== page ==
A team of scientists at Massachusetts General Hospital in Boston have taken the first steps toward developing “bioartificial” replacement limbs that are suitable for human transplantation, according to a new report published in the journal Biomaterials.
The development could have life-changing implications for the more than 1.5 million Americans who have lost a limb. While prosthetic limb technology has greatly advanced in recent years, the devices still have many limitations in both function and appearance.
Human hand transplantation has been performed numerous times over the past 20 years, with great potential to improve patients’ quality of life. However, this procedure comes attached with lifelong risks from immunosuppressive therapy.
This problem could be solved by using the patient’s own progenitor cells to regenerate the tissue for a new limb — rather than rely on a donor — but an appropriate matrix or scaffold has yet to be devised on which scientists would be able to grow the new tissue.
“The composite nature of our limbs makes building a functional biological replacement particularly challenging,” said senior investigator Dr. Harald Ott, of the Massachusetts General Hospital Department of Surgery and the Center for Regenerative Medicine. He explains:
“Limbs contain muscles, bone, cartilage, blood vessels, tendons, ligaments and nerves – each of which has to be rebuilt and requires a specific supporting structure called the matrix. We have shown that we can maintain the matrix of all of these tissues in their natural relationships to each other, that we can culture the entire construct over prolonged periods of time, and that we can repopulate the vascular system and musculature.”
In animal models, Dr. Ott and colleagues have previously been able to regenerate kidneys, livers, hearts and lungs, using a detergent solution to strip living cells from the donor organ, which is then repopulated with appropriate progenitor cells. However, this latest study represents the first use of this technique to regenerate the more complex tissues of a bioartificial limb.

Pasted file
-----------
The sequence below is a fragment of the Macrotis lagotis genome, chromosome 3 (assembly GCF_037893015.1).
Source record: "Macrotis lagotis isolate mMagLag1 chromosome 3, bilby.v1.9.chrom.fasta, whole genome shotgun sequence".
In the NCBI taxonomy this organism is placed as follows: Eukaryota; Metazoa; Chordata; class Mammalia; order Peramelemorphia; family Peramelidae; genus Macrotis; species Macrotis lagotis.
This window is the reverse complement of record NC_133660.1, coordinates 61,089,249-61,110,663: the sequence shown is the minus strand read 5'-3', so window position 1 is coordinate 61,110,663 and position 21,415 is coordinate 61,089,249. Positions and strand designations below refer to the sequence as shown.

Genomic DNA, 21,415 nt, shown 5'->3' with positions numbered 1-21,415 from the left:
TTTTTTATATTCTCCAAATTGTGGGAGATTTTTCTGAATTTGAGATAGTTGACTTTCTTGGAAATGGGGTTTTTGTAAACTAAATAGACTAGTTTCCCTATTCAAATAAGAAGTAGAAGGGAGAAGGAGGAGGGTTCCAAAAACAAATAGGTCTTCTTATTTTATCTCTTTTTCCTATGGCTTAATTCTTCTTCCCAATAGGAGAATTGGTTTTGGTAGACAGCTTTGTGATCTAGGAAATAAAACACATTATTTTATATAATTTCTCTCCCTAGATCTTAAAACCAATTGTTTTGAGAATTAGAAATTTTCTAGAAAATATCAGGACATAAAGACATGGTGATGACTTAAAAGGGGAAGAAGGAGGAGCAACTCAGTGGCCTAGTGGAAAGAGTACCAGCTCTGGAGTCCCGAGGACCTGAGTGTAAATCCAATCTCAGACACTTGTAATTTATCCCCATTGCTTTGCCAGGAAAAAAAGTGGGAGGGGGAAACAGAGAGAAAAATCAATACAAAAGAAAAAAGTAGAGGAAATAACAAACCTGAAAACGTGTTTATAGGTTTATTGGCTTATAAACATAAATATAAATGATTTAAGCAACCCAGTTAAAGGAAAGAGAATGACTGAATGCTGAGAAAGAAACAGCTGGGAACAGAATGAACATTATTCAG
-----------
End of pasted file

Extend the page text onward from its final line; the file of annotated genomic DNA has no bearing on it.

Using the limb of a deceased rat, the researchers applied the detergent solution to strip away the cellular materials from the limbs while still preserving the vascular structure and nerve matrix, a process that took about a week. This remaining material provided a structure for all of the composite tissues required by the limb.
The team then injected cells cultured for the muscles and vascular system, and, after five days, used electrical stimulation to promote muscle formation. When tested, the regenerated muscle tissue had the strength of 80 percent of what would be seen in newborn animals.
In the final step, the scientists transplanted the workable limb with new tissue onto a live recipient rat. Once the forelimb was transplanted, blood quickly began to circulate in the new limb, and when the muscles within the graft were stimulated electrically, the wrists and digital joints of the rats’ paws flexed appropriately.
The researchers will have to see if they can reintegrate transplanted limbs into a recipient’s nervous system, but studies have shown that in patients with transplanted limbs, nerves do grow back into the graft to allow for both motion and sensation. “We hope in future work to show that the same will apply to bioartificial grafts,” said Dr. Ott.
The team has already successfully repeated the decellularization process on baboon forearms, demonstrating the feasibility of using the technique on a scale similar to human patients. Next, they will attempt muscle regeneration using human cells, before expanding the process to human bone, cartilage and connective tissue.